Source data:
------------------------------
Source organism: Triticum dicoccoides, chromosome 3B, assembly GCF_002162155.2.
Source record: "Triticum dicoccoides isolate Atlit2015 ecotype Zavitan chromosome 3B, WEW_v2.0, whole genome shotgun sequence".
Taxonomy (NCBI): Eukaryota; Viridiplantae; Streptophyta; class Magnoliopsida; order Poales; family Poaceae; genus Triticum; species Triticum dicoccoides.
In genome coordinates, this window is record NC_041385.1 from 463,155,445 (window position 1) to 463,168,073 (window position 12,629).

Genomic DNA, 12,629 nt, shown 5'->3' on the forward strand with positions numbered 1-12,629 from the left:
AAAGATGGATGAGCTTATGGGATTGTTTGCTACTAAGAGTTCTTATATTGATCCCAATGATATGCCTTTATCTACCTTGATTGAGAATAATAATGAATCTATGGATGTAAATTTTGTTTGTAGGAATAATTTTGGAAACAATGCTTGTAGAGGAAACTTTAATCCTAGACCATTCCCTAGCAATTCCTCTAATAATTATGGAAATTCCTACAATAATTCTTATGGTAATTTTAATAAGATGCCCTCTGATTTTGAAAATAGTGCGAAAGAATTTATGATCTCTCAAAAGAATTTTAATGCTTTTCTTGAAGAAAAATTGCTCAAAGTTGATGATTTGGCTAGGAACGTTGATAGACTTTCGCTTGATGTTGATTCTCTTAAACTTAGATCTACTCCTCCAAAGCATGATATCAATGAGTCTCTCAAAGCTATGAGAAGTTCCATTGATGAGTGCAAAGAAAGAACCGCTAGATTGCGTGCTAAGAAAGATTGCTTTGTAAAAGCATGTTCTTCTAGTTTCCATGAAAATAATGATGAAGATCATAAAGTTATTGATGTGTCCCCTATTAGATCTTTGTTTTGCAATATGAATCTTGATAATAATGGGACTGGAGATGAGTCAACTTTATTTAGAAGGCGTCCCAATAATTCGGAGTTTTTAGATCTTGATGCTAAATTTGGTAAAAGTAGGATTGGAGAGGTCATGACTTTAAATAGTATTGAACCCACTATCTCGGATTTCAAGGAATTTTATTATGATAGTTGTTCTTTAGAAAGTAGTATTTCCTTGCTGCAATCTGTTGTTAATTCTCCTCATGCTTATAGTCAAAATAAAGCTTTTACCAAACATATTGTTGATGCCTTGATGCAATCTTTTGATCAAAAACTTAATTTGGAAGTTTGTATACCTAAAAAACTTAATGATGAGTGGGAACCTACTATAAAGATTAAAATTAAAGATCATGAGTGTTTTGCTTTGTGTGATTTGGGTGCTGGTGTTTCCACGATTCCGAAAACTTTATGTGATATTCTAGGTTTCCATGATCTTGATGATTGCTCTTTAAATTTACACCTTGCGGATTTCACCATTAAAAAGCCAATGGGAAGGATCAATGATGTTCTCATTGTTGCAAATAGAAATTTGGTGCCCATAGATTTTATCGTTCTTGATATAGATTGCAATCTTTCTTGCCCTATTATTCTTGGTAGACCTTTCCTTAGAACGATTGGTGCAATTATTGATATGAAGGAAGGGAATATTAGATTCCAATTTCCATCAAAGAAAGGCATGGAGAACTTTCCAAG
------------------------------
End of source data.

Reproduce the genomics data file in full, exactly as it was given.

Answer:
Source organism: Triticum dicoccoides, chromosome 3B, assembly GCF_002162155.2.
Source record: "Triticum dicoccoides isolate Atlit2015 ecotype Zavitan chromosome 3B, WEW_v2.0, whole genome shotgun sequence".
Taxonomy (NCBI): Eukaryota; Viridiplantae; Streptophyta; class Magnoliopsida; order Poales; family Poaceae; genus Triticum; species Triticum dicoccoides.
In genome coordinates, this window is record NC_041385.1 from 463,155,445 (window position 1) to 463,168,073 (window position 12,629).

Genomic DNA, 12,629 nt, shown 5'->3' on the forward strand with positions numbered 1-12,629 from the left:
AAAGATGGATGAGCTTATGGGATTGTTTGCTACTAAGAGTTCTTATATTGATCCCAATGATATGCCTTTATCTACCTTGATTGAGAATAATAATGAATCTATGGATGTAAATTTTGTTTGTAGGAATAATTTTGGAAACAATGCTTGTAGAGGAAACTTTAATCCTAGACCATTCCCTAGCAATTCCTCTAATAATTATGGAAATTCCTACAATAATTCTTATGGTAATTTTAATAAGATGCCCTCTGATTTTGAAAATAGTGCGAAAGAATTTATGATCTCTCAAAAGAATTTTAATGCTTTTCTTGAAGAAAAATTGCTCAAAGTTGATGATTTGGCTAGGAACGTTGATAGACTTTCGCTTGATGTTGATTCTCTTAAACTTAGATCTACTCCTCCAAAGCATGATATCAATGAGTCTCTCAAAGCTATGAGAAGTTCCATTGATGAGTGCAAAGAAAGAACCGCTAGATTGCGTGCTAAGAAAGATTGCTTTGTAAAAGCATGTTCTTCTAGTTTCCATGAAAATAATGATGAAGATCATAAAGTTATTGATGTGTCCCCTATTAGATCTTTGTTTTGCAATATGAATCTTGATAATAATGGGACTGGAGATGAGTCAACTTTATTTAGAAGGCGTCCCAATAATTCGGAGTTTTTAGATCTTGATGCTAAATTTGGTAAAAGTAGGATTGGAGAGGTCATGACTTTAAATAGTATTGAACCCACTATCTCGGATTTCAAGGAATTTTATTATGATAGTTGTTCTTTAGAAAGTAGTATTTCCTTGCTGCAATCTGTTGTTAATTCTCCTCATGCTTATAGTCAAAATAAAGCTTTTACCAAACATATTGTTGATGCCTTGATGCAATCTTTTGATCAAAAACTTAATTTGGAAGTTTGTATACCTAAAAAACTTAATGATGAGTGGGAACCTACTATAAAGATTAAAATTAAAGATCATGAGTGTTTTGCTTTGTGTGATTTGGGTGCTGGTGTTTCCACGATTCCGAAAACTTTATGTGATATTCTAGGTTTCCATGATCTTGATGATTGCTCTTTAAATTTACACCTTGCGGATTTCACCATTAAAAAGCCAATGGGAAGGATCAATGATGTTCTCATTGTTGCAAATAGAAATTTGGTGCCCATAGATTTTATCGTTCTTGATATAGATTGCAATCTTTCTTGCCCTATTATTCTTGGTAGACCTTTCCTTAGAACGATTGGTGCAATTATTGATATGAAGGAAGGGAATATTAGATTCCAATTTCCATCAAAGAAAGGCATGGAGAACTTTCCAAG